Looking at gardening as a way to both inspire design practice and as a site for design The two are logically connected. Gardening is one of those deeply human activities, like cooking, that seems to be both universal and particular, everyday and extraordinary all at once. It allows us to discuss a tremendously exciting set of ideas - how we envision public and private spaces, leisure and labor, creativity and pragmatism. Gardening, thus, is a good example of creativity at work, and as such an interesting way to think about popular - little d - design. It’s also, because it’s so widespread and so popular in groups that we don’t usually think of as being technology-centered, a challenging and compelling site to design FOR. Gardening is like and unlike how we usually imagine hardware sketching. What can we learn from it? What can’t we learn from it?
Sketching and gardening
Cultivating your own garden: Sketching, self-fashioning, and sharing Elizabeth Goodman UC Berkeley School of Information
Definition of sketching Sketching: a brief reminder The key tool to support design cognition remains the traditional sketch. It seems to support and facilitate the uncertain, ambiguous and exploratory nature of conceptual design activity. – Nigel Cross, Designerly Ways of Knowing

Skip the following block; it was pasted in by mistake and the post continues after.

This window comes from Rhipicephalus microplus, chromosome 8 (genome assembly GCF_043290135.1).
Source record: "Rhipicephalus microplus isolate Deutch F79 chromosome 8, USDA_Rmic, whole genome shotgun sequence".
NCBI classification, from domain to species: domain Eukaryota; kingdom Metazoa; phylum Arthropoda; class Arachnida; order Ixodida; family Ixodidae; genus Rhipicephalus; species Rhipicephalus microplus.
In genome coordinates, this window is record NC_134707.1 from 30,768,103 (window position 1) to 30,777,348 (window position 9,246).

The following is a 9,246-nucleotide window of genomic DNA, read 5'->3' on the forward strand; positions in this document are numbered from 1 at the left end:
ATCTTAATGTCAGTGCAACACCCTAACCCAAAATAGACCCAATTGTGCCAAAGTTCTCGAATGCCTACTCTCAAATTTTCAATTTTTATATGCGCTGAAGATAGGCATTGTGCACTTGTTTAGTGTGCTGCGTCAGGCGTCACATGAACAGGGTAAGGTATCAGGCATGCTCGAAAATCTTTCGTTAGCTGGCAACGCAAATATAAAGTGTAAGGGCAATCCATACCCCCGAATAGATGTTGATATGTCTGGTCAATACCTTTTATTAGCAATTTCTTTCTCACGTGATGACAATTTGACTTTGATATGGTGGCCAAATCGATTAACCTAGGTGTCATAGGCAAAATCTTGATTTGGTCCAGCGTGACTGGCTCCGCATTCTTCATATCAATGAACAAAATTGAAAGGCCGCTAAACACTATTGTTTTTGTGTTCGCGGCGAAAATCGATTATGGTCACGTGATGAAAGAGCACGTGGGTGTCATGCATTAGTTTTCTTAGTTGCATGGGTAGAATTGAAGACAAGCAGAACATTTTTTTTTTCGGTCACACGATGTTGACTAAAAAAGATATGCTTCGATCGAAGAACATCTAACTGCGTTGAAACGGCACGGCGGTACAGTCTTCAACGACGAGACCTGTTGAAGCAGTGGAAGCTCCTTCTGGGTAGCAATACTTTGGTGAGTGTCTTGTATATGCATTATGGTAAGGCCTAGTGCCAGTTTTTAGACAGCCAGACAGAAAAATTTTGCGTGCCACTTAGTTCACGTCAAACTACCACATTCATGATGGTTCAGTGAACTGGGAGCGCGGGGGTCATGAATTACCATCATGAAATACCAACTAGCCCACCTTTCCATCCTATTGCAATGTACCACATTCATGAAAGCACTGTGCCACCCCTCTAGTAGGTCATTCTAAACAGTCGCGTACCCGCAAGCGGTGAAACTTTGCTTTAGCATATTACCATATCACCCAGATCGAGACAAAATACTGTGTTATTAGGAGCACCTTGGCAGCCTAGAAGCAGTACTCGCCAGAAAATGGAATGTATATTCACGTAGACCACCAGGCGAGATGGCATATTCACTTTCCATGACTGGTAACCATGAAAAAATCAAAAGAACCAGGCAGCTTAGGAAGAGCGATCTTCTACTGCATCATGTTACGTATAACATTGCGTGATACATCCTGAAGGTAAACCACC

Gardening Seeing like a gardener Half the interest of a garden is the constant exercise of the imagination. – Mrs. C.W. Earle, Pot-Pourri from a Surrey Garden , 1897
Time Working with the seasons By the time one is eighty, it is said, there is no longer a tug of war in the garden…. All is at last in balance and all is serene. The gardener is usually dead, of course. – Henry Mitchell, The Essential Earthman , 1981